# Ontop with Denodo

NB: You might also consult the following presentation, which shows screenshots for some of the steps described below:
https://github.com/ontop/ontop-examples/blob/master/cikm-2018-tutorial/4-obdi-demo.pdf

# 1. Set up Denodo.

# Download Denodo Express

Download it from https://www.denodo.com/en/denodo-platform/denodo-express
(register, download the platform and the licence file)

Unzip the file and run the installer.

Note: environment variable JAVA_HOME must be set

# Running Denodo

<DenodoInstallationPath>/bin/denodoPlatform.sh
  • Select the 'Virtual DataPort' tab
  • Start 'Virtual DataPort Server'
  • Press the 'Launch' button
  • Login with:
    . Login: admin
    . Password: admin
    . Server: //localhost:9999/admin

# 2. Configure datasets with Denodo

NB: instead of doing the following step by step, you can also load this SQL script directly within Denodo.

# Create a database

We will create two data sources based on web APIs.
First, a Web API with weather data.

  • Administration -> Database Management -> New
  • Name the database bzopendata for instance (leave the rest to default values), and click on the 'OK' button
  • In the left window, right-clik on the bzopendata database -> New -> Data Source -> JSON
  • In the field 'Name', enter stations
  • In the field 'Data route', select 'HTTP Client'
  • Click on the 'Configure' button to enter the URL of the source:
    http://daten.buergernetz.bz.it/services/meteo/v1/stations
  • Click on 'OK', and then press the 'Save' button to save the data source

Then add a second data source for sensor data, repeating all the operations above, but:

# 3. Configure the datasources

Select a data source, and click on 'Create base view'

  • for stations: use the default "tuple root" (/JSONFile)
  • for sensors: use the "tuple root": /JSONFile/JSONArray (uncheck the checkbox 'JSON root')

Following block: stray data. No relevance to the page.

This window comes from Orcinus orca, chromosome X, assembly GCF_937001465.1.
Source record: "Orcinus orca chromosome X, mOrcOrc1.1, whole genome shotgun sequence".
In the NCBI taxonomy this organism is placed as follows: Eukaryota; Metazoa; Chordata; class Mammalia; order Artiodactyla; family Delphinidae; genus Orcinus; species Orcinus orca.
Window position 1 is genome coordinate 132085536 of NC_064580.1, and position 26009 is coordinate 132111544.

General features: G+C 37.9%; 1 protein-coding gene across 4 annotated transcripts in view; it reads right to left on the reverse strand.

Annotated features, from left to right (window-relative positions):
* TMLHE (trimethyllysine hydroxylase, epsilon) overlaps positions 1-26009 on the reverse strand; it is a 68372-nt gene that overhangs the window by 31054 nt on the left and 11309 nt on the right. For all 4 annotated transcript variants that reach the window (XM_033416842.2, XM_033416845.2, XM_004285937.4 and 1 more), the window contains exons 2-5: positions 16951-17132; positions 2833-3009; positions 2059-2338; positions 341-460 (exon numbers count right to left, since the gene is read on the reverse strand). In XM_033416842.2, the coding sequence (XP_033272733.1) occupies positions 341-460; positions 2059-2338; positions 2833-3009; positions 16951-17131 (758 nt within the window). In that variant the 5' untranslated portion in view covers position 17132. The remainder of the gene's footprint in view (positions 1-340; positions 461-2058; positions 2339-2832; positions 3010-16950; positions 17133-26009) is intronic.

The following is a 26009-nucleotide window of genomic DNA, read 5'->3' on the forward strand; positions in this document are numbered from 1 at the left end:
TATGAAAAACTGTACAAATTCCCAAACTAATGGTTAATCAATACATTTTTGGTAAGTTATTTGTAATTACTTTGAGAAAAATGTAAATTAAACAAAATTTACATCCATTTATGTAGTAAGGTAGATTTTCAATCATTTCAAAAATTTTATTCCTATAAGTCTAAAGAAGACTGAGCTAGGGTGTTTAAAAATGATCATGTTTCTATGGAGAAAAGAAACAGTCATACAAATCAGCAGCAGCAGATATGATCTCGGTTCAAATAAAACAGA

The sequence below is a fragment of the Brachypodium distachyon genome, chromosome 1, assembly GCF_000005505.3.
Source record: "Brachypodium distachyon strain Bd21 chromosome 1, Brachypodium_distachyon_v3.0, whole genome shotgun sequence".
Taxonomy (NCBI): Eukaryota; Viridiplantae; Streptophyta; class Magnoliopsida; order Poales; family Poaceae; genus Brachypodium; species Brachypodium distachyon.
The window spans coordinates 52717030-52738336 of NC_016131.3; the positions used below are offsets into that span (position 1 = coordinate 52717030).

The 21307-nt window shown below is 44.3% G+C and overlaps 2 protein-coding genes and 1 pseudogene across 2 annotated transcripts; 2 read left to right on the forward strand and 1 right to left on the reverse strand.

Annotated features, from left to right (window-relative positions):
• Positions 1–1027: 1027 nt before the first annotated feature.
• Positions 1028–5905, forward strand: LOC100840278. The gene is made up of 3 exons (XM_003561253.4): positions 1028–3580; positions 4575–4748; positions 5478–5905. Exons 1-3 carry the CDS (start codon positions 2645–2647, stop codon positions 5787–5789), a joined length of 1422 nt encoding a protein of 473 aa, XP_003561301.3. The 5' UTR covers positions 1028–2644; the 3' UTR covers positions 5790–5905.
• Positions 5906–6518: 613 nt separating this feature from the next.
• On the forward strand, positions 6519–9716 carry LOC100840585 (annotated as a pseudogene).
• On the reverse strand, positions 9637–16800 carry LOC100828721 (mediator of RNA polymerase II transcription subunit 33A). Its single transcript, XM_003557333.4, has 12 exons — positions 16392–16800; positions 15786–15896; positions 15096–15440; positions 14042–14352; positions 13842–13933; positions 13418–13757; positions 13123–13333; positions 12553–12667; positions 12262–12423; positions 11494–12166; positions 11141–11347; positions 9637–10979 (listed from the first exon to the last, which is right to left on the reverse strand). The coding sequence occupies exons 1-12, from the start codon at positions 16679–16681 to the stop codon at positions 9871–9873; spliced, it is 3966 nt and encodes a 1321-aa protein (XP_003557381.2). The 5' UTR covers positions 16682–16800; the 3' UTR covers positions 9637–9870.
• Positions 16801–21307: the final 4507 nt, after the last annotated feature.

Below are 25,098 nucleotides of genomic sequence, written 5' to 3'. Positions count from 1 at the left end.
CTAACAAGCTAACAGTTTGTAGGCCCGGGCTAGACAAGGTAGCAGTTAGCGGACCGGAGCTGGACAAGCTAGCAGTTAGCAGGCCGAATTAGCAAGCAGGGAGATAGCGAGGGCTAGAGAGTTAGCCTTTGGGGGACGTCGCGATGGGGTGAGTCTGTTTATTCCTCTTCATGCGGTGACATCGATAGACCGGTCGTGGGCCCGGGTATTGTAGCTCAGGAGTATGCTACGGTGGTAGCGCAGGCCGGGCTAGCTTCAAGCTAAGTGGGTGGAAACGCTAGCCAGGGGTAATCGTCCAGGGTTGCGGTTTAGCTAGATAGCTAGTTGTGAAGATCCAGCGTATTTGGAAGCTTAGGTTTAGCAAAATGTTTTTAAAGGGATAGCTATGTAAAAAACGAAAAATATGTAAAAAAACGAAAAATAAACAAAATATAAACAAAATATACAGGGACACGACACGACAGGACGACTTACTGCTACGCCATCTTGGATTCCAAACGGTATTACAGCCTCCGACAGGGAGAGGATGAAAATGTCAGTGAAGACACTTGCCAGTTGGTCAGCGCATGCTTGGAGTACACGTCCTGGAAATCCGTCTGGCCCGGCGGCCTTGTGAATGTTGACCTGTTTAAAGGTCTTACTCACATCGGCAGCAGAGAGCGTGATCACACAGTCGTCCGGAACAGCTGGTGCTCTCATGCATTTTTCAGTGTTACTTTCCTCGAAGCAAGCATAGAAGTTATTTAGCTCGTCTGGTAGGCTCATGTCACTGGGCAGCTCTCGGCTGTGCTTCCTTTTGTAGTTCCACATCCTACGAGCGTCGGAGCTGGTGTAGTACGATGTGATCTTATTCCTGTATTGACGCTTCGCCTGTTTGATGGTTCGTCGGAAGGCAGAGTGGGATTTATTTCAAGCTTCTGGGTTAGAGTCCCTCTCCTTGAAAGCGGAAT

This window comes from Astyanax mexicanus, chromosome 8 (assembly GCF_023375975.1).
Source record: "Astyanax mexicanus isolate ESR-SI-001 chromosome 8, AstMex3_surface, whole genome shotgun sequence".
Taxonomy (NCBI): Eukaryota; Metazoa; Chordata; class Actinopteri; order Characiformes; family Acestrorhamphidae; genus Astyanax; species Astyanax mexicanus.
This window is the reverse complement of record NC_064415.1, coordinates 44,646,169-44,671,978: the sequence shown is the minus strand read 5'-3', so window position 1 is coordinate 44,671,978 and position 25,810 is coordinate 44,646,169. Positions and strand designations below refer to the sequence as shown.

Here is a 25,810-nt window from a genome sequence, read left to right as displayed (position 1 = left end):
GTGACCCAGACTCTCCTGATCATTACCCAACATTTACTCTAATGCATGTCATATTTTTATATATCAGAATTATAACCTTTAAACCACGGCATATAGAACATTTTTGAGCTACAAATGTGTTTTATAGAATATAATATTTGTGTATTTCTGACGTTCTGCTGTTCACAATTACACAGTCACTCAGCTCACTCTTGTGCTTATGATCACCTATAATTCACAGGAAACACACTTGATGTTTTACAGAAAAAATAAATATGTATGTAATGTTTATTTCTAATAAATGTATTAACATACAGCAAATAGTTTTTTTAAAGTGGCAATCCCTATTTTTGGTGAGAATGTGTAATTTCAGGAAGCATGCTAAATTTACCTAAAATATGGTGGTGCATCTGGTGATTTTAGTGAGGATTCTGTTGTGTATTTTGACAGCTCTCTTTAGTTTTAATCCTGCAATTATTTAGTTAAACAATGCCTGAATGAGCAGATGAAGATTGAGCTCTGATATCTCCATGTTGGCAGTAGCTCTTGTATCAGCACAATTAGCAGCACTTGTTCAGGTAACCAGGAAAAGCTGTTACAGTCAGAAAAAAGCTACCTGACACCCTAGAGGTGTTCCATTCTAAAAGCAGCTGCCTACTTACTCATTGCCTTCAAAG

Click on 'Save'.

For stations, click on the 'Execution panel' button, and then the button 'Execute'

We get only one result --> We need to flatten the data:

  • In the left window, right-click on {}stations -> New -> Flatten (to display the data sources, you may need to right-click on 'bzopendata' -> 'Refresh')
  • Right click on the row 'features' in the table -> 'Flatten array features'

In addition, we want to project the subfields of the JSON object 'properties':

  • Select the 'Output' tab
  • Right-click on the row 'properties' in the table -> 'Project subfields of properties'

Click on 'Save': this creates a new view 'f_stations'

# 4. Configure Ontop-protege to use a Denodo datasource

  • Install the Denodo JDBC driver: Within Protege: File -> Preferences -> 'JDBC Drivers' tab -> Add
    . Description: Denodo
    . Class name: com.denodo.vdp.jdbc.Driver
    . Driver File (jar): browse to <DenodoInstallationPath>/tools/client-drivers/jdbc/denodo-vdp-jdbcdriver.jar

  • For the connection, in your Datasource manager, use:
    . Connection url: jdbc:vdb://localhost:9999/bzopendata
    . Database Username: admin
    . Database Password: admin
    . Driver class: com.denodo.vdp.jdbc.Driver

# 5. Create the ontology and mapping and and try some SPARQL queries

You can use directly the files we have prepared:

# 6. Setup a SPARQL endpoint with Command Line Interface

# Configure Ontop CLI

Add the JDBC denodo driver for the Ontop CLI:

cp <DenodoInstallationPath>/tools/client-drivers/jdbc/denodo-vdp-jdbcdriver.jar
<OntopInstallationPath>/jdbc

Run the Ontop CLI:

ontop endpoint -t bzweather.owl -m bzweather.obda -p bzweather.properties --cors-allowed-origins='*'

# Access the SPARQL endpoint

Open http://localhost:8080/

Run an example SPARQL query:

PREFIX geo: <http://www.opengis.net/ont/geosparql#>
PREFIX sosa: <http://www.w3.org/ns/sosa/>
PREFIX : <http://example.org/weather#>
SELECT *
{
  ?station a :WeatherStation ; geo:asWKT ?wkt; :hasSensor ?sensor ; :longitude ?lon; :latitude ?lat .
  ?sensor sosa:madeObservation ?o .
  ?o sosa:hasSimpleResult ?wktLabel .
  ?o sosa:resultTime ?t .
}
LIMIT 100